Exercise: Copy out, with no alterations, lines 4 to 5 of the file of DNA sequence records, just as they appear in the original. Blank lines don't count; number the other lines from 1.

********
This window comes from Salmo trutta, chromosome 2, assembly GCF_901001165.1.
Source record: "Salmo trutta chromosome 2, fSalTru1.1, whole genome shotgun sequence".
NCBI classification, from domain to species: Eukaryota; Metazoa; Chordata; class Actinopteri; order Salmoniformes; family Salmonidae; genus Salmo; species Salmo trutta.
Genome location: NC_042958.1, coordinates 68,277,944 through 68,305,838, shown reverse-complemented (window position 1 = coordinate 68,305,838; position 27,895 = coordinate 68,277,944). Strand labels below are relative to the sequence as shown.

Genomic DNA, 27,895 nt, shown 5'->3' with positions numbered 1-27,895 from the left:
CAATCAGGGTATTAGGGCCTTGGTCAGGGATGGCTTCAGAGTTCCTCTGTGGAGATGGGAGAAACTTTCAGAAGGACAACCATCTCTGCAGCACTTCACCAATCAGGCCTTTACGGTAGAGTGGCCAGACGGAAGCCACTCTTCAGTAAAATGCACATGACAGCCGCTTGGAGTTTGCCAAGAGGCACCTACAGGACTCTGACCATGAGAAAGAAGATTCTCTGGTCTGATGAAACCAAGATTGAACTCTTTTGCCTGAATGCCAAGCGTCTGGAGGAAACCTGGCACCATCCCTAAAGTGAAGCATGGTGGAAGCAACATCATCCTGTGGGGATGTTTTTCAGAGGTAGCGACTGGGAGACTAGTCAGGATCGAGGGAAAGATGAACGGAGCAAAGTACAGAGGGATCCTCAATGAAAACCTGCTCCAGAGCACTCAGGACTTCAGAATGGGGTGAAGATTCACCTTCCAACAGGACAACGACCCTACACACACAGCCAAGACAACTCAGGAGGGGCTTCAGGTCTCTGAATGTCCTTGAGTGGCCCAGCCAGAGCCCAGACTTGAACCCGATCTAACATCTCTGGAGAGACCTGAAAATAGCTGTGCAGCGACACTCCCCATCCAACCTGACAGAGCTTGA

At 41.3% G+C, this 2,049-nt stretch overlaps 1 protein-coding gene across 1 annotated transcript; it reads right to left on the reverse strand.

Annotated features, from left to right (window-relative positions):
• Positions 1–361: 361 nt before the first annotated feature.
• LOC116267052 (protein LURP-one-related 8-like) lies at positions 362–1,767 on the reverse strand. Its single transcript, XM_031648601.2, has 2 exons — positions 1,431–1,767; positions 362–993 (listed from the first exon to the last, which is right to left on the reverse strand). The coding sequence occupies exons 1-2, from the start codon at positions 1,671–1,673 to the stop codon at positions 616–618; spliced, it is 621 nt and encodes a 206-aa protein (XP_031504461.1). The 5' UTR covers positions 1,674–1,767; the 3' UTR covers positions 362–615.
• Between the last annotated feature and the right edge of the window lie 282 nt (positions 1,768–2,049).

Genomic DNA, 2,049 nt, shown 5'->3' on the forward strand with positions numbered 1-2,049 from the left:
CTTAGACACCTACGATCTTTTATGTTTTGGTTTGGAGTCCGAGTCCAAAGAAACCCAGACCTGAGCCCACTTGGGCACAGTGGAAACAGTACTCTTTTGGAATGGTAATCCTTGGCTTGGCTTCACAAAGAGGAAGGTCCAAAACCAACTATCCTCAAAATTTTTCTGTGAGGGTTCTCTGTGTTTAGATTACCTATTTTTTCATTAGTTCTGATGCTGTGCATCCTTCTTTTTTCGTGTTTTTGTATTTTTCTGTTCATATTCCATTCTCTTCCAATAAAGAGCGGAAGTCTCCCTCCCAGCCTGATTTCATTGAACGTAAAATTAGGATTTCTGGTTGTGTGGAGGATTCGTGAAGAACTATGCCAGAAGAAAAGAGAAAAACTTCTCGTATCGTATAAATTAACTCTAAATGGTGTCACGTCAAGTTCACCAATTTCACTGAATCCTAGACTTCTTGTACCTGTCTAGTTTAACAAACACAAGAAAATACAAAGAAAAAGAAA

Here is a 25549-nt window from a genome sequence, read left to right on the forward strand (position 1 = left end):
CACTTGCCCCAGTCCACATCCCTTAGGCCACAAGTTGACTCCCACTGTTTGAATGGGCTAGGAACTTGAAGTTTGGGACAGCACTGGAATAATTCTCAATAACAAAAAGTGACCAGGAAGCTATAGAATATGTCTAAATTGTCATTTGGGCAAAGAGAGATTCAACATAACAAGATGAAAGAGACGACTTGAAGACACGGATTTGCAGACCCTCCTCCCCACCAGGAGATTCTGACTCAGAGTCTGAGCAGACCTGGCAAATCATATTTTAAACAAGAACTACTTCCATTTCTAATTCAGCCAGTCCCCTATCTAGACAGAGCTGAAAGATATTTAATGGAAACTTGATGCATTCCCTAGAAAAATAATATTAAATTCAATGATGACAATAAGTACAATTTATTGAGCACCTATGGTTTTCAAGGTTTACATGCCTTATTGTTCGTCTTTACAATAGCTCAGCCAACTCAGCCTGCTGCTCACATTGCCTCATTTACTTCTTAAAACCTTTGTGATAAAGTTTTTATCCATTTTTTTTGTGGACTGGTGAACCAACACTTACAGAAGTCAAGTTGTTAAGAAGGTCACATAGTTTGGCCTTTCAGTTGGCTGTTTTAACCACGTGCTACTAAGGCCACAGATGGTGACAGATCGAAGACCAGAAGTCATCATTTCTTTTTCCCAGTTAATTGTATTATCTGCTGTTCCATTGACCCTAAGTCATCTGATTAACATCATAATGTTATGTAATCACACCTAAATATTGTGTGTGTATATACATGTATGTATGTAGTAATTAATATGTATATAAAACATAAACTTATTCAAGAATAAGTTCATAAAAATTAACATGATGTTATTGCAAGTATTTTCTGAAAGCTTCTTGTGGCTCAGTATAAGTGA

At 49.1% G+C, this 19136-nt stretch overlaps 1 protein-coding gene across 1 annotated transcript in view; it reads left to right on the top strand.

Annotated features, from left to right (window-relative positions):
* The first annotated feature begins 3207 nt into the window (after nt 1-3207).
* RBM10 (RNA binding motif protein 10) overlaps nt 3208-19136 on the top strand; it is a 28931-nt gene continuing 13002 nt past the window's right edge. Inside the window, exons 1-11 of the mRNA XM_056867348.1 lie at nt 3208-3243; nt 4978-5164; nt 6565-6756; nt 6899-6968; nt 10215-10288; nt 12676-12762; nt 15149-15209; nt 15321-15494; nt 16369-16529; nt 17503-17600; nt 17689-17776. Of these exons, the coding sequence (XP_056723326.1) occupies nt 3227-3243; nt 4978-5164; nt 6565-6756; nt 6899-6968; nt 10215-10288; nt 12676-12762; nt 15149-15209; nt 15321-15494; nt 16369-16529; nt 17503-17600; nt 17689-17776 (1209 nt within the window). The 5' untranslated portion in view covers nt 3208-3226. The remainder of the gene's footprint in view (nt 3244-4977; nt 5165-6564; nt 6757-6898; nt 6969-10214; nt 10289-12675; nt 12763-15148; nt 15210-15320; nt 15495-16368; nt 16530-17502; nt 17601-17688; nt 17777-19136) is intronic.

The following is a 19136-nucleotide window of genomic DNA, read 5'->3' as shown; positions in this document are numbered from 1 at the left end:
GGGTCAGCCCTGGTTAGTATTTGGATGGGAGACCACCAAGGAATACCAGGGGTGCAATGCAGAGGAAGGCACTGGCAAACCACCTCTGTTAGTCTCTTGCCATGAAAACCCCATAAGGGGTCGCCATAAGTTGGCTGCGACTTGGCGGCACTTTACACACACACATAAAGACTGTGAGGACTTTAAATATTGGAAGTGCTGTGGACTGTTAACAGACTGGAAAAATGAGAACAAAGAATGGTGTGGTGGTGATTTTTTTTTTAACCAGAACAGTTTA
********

Genome location: NC_042958.1, coordinates 68,277,944 through 68,305,838, shown reverse-complemented (window position 1 = coordinate 68,305,838; position 27,895 = coordinate 68,277,944). Strand labels below are relative to the sequence as shown.

Genomic DNA, 27,895 nt, shown 5'->3' with positions numbered 1-27,895 from the left: